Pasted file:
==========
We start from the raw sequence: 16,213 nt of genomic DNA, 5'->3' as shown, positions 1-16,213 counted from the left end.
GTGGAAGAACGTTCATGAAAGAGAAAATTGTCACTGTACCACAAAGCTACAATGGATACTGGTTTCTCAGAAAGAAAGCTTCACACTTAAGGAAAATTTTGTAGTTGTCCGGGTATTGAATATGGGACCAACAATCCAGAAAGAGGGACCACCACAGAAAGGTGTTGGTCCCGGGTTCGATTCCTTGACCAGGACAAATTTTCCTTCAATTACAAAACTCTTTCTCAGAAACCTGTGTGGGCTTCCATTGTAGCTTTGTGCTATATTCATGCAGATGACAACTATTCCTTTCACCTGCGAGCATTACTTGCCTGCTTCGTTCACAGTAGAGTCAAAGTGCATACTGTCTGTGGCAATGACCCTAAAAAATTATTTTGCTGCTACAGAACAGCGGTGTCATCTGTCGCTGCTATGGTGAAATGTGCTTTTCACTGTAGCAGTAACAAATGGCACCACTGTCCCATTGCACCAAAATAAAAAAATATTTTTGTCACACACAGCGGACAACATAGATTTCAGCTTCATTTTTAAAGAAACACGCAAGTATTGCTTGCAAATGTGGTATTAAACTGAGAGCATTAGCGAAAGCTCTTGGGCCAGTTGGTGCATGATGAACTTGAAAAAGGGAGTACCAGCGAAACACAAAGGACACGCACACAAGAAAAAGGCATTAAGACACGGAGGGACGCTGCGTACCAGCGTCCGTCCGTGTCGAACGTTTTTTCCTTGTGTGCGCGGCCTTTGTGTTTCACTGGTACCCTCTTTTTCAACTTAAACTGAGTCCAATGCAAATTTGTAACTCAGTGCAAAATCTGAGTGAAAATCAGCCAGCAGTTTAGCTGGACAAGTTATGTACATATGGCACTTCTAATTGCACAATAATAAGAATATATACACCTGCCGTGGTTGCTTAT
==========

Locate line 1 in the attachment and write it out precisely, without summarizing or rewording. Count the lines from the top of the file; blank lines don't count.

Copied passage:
We start from the raw sequence: 16,213 nt of genomic DNA, 5'->3' as shown, positions 1-16,213 counted from the left end.